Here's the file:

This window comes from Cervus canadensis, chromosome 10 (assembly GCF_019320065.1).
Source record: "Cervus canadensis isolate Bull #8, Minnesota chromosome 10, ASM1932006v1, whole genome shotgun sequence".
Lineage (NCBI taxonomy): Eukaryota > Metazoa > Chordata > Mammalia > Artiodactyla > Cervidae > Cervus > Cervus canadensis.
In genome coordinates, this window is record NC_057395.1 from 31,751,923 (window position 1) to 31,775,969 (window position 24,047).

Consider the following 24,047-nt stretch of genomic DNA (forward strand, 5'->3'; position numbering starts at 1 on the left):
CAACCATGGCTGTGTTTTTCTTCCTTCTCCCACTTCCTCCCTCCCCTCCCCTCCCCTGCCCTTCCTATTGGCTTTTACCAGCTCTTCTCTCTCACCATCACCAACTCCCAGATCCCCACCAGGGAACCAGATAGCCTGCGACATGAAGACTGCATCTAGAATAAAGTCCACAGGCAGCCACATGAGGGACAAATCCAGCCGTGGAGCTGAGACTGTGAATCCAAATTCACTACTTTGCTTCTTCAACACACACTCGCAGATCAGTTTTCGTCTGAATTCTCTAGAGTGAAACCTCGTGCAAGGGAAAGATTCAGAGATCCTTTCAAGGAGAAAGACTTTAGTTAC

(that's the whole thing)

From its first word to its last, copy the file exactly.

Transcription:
This window comes from Cervus canadensis, chromosome 10 (assembly GCF_019320065.1).
Source record: "Cervus canadensis isolate Bull #8, Minnesota chromosome 10, ASM1932006v1, whole genome shotgun sequence".
Lineage (NCBI taxonomy): Eukaryota > Metazoa > Chordata > Mammalia > Artiodactyla > Cervidae > Cervus > Cervus canadensis.
In genome coordinates, this window is record NC_057395.1 from 31,751,923 (window position 1) to 31,775,969 (window position 24,047).

Consider the following 24,047-nt stretch of genomic DNA (forward strand, 5'->3'; position numbering starts at 1 on the left):
CAACCATGGCTGTGTTTTTCTTCCTTCTCCCACTTCCTCCCTCCCCTCCCCTCCCCTGCCCTTCCTATTGGCTTTTACCAGCTCTTCTCTCTCACCATCACCAACTCCCAGATCCCCACCAGGGAACCAGATAGCCTGCGACATGAAGACTGCATCTAGAATAAAGTCCACAGGCAGCCACATGAGGGACAAATCCAGCCGTGGAGCTGAGACTGTGAATCCAAATTCACTACTTTGCTTCTTCAACACACACTCGCAGATCAGTTTTCGTCTGAATTCTCTAGAGTGAAACCTCGTGCAAGGGAAAGATTCAGAGATCCTTTCAAGGAGAAAGACTTTAGTTAC